PETA supporters go topless in NYC to oppose outfitter Canada Goose

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Oct. 19 (UPI) — Animal rights activists covered in “bloody body paint” demonstrated topless Thursday in New York City to protest outfitter Canada Goose over the treatment of coyotes and geese.

The protesters, supporters of People for the Ethical Treatment of Animals, set off red smoke bombs and unfurled a large banner with what they said is a “more accurate version” of the Canada Goose logo.

The demonstrators rallied outside Canada Goose’s flagship Manhattan location.

PETA has posted videos online showing the abuse of geese, which are starved and left in cages for hours before they are slaughtered. The geese are taken from James Valley Colony Farms in Canada to a slaughterhouse at Schiltz Foods in South Dakota.

Goose down is used as a filling for jackets.

“Once they had been unloaded for slaughter, the geese watched, terrified, as other frightened birds were again grabbed by the neck, stunned, shackled upside down by the legs, and killed right in front of them,” PETA states on its website.

The group also accuses Canada Goose of trapping coyotes and using their fur to trim coats.

“Every Canada Goose coat represents the suffering of coyotes who were caught in painful steel traps and geese whose throats were slit,” said PETA Executive Vice President Tracy Reiman. “PETA is calling on shoppers to refuse to give a dime to this cruel company until it stops selling items for which sensitive animals are tormented and killed.”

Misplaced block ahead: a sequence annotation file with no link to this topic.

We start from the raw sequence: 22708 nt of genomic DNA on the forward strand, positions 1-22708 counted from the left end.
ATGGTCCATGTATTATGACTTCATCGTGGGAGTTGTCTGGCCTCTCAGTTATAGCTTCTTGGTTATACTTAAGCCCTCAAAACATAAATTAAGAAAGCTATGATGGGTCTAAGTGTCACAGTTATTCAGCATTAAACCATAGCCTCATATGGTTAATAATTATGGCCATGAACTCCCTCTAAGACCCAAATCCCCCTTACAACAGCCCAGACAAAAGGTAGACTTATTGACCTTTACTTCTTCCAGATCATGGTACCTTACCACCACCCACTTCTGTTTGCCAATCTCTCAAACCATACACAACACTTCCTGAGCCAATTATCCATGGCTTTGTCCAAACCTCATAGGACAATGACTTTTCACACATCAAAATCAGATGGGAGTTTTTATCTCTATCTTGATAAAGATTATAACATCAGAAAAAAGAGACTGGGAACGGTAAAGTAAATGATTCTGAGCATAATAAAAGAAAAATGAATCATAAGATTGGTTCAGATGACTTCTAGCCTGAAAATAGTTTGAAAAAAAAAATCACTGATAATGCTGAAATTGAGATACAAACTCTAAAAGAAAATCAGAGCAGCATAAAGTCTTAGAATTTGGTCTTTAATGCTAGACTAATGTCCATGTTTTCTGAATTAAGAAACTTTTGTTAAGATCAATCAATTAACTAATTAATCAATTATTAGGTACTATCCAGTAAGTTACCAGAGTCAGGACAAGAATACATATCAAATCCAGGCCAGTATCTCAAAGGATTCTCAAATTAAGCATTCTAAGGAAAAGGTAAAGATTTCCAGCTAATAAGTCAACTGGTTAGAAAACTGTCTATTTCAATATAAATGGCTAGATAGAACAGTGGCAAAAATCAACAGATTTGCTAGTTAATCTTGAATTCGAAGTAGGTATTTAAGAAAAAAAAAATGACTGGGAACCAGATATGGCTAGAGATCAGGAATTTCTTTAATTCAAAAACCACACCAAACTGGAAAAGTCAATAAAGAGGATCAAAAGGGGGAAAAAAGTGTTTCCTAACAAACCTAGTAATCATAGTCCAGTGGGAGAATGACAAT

PETA’s campaign against Canada Goose also includes large banners near a store in Chicago that read, “I’m a living being, not jacket filling” and “Boycott Canada Goose.”

“This is our big campaign for fall and winter, so this is where all our firepower is going right now,” PETA Clothing Campaigns Manager Christina Sewell said. “We’re putting more resources into it this year because we feel like, with the Los Angeles fur ban that just happened, and San Francisco earlier this year banned the sale of fur, we feel like we’re so close to getting Canada Goose to make that extra step to move on to more sustainable faux fur options.”

Banners will soon be on display at several Canada Goose locations, including Montreal, Vancouver and Short Hills, N.J.

Canada Goose officials say their treatment of animals is “ethical” and “humane.”


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